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'We're really in dire need': MLAs press minister on N.W.T.'s housing woes

Thursday was a 'theme day' at the N.W.T. legislature, with members’ questions focused on housing, and with the minister responsible for the territory's housing corporation in the hot seat.

Housing was the focus of a 'theme day' at the Legislative Assembly Thursday

Questions in the N.W.T. Legislative Assembly Thursday focused on housing, putting Paulie Chinna, the minister responsible for the Northwest Territories Housing Corporation, in the hot seat. (Chantal Dubuc/CBC)

If there's one thing most, if not all, MLAs in the Northwest Territories can agree on, it's housing, and specifically, that the territory needs more of it — desperately.

Thursday was a "theme day" in the legislature, with members' questions focused on housing, and with the minister responsible for the Northwest Territories Housing Corporation in the hot seat.

MLAs asked what the government is doing to address homelessness, overcrowding and the lack of decent and affordable homes across the territory.

The mountain of housing issues seemed almost insurmountable at points, like when Kam Lake MLA Caitlin Cleveland reminded the assembly that the N.W.T. housing corporation had told them that "the solution to our northern housing problem is half a billion dollars, or partnerships, and preferably both."

To put $0.5 billion in perspective, it's a little less than a quarter of the territory's total proposed budget for 2022-23.

Nunakput MLA Jackie Jacobson said housing is the biggest issue in his riding, and especially in Paulatuk.

"We're really in dire need over there," he said.

Jacobson said the hamlet has just 81 homes for 298 people, and 23 of them are "not adequate, affordable, [or] suitable for people to live in." 

He said 29 people in the community are on a wait list for a home, which is "unacceptable." 

Paulie Chinna, the minister responsible for the N.W.T. housing corporation, said Paulatuk is getting four housing units. She acknowledged that "doesn't address the housing wait list, as he had mentioned, of 29."

'I'm just trying to hold people accountable'

Jacobson pressed the minister on $60 million from the National Housing Co-Investment Fund given to the territory in recent years. He said $34.5 million of that went to Indigenous governments, and asked how to ensure that money gets put to use soon.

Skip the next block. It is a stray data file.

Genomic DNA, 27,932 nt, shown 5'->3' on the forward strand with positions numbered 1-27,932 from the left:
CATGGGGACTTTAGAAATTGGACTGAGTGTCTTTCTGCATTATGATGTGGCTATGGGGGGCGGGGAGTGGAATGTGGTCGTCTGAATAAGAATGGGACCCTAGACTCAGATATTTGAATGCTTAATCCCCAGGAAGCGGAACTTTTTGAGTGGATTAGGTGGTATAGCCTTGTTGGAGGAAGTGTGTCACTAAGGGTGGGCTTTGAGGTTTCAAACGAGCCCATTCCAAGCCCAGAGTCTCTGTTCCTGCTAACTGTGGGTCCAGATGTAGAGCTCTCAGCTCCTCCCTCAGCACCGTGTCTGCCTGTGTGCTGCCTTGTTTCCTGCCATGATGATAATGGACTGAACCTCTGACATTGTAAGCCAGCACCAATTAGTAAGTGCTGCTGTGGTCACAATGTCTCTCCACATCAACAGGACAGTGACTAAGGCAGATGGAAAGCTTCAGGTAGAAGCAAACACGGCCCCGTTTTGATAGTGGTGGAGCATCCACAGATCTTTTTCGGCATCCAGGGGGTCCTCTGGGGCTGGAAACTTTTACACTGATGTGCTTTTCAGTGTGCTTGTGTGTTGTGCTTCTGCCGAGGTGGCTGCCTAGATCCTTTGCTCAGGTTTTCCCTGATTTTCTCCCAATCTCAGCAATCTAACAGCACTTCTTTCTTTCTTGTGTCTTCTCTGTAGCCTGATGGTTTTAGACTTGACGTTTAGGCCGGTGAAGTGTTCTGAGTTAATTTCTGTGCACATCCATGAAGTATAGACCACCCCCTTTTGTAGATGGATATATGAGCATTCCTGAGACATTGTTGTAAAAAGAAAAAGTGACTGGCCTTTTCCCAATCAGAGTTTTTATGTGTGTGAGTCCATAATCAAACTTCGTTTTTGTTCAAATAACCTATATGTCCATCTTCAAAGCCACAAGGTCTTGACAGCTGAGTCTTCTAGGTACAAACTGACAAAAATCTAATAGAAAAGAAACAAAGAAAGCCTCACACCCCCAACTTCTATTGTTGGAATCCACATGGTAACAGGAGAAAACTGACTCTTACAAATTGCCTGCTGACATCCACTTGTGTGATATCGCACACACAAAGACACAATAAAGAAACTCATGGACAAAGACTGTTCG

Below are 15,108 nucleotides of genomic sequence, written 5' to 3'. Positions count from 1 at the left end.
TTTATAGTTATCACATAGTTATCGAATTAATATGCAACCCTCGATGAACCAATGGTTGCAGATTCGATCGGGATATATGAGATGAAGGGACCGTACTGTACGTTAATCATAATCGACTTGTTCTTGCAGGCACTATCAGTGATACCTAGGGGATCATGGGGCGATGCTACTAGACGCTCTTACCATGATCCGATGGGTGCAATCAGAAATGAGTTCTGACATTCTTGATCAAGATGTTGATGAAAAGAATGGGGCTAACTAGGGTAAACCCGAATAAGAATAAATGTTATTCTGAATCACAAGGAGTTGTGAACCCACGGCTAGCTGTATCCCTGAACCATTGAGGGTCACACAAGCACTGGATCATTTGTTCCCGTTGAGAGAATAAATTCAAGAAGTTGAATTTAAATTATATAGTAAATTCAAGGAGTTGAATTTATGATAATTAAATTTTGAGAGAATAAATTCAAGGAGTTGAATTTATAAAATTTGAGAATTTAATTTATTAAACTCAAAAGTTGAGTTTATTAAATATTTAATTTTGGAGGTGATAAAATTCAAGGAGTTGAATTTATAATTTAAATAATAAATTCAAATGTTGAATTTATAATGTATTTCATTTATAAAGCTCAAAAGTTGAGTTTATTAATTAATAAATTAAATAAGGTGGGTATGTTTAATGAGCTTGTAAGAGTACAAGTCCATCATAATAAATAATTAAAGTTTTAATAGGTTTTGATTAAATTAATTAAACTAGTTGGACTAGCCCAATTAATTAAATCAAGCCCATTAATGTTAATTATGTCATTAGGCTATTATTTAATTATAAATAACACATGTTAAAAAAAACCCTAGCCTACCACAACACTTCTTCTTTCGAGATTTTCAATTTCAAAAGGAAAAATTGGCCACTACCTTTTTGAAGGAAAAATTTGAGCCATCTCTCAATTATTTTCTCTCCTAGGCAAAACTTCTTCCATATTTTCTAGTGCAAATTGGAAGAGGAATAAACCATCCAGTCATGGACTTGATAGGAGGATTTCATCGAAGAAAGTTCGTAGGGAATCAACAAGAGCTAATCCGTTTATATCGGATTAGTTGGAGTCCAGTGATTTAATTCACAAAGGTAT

"We have to hold our local, Indigenous governments accountable. I'm Indigenous and we need houses in our communities. We need them sooner than later," he said.

Nunakput MLA Jackie Jacobson said Paulatuk, N.W.T., has just 81 homes for 298 people, and 23 of them are 'not adequate, affordable, [or] suitable for people to live in.' (Mario De Ciccio/Radio-Canada)

Chinna said the N.W.T. government got $25.5 million through the co-investment fund, which is being spent on 60 units across the territory. She said she has no part in money going to Indigenous governments.

"As a housing minister and part of the territorial government, I would not hold the Indigenous governments accountable in that way," she said.

Premier Caroline Cochrane chimed in with a point of order, saying it was inappropriate for an MLA to ask a minister to be accountable for federal money given to an Indigenous government. 

Inuvik Twin Lakes MLA Lesa Semmler, acting as Speaker, said that there was no point of order, and that the minister could take the question.

"We're just short houses in the communities, and money has been given," said Jacobson, picking up where he left off.

"We can't give lip service no more. We need a timeline," he said. "I'm just trying to hold people accountable. It's our job." 

Home prices in Yellowknife hit 'all-time high,' says MLA

MLAs from Yellowknife pushed for more affordable housing in the territory's capital. 

Great Slave MLA Katrina Nokleby said pandemic-related supply chain disruptions have jacked up construction and maintenance costs, pushing home prices to "unaffordable levels." 

In 2021, she said, the average home price in Yellowknife reached nearly $486,000, "an all-time high." 

"The terrible state of our housing market means that, for far too long residents, and in particular Indigenous residents, have had to choose between a roof over their heads or feeding families," she said.

A man walks past Northview's Norseman Apartments in Yellowknife. Chinna said she would like to see the leases with Northview Canadian High Yield Residential Fund cancelled. (Walter Strong/CBC)

Minister says she wants Northview leases cancelled

There was also talk of the housing corporation transferring leases out of buildings owned by Northview Canadian High Yield Residential Fund, a real estate investment company that dominates Yellowknife's rental apartment market, and owns some of the most run-down buildings in the city. 

"I would like to see the leases with Northview cancelled," said Chinna.

She said she's asked the housing corporation what it would cost to replace their 164-odd Northview leases with new apartments, but hasn't gotten an answer yet.

To Yellowknife North MLA Rylund Johnson, the best solution is simply to build more public housing units. He asked if there was any plan to build more public housing in Yellowknife to help cut down the city's wait list, which he said is in the hundreds.

Chinna said the housing corporation is focused on smaller communities right now, and that there are no new buildings planned for Yellowknife.

Still, Chinna maintained that there's an "unprecedented level of new housing delivery currently underway" in the N.W.T., thanks in part to financial help from the federal government.

"To date we're going to be seeing a 90-unit delivery through the Northwest Territories," she said. "I know this is not going to solve the issue, but it's a great start."

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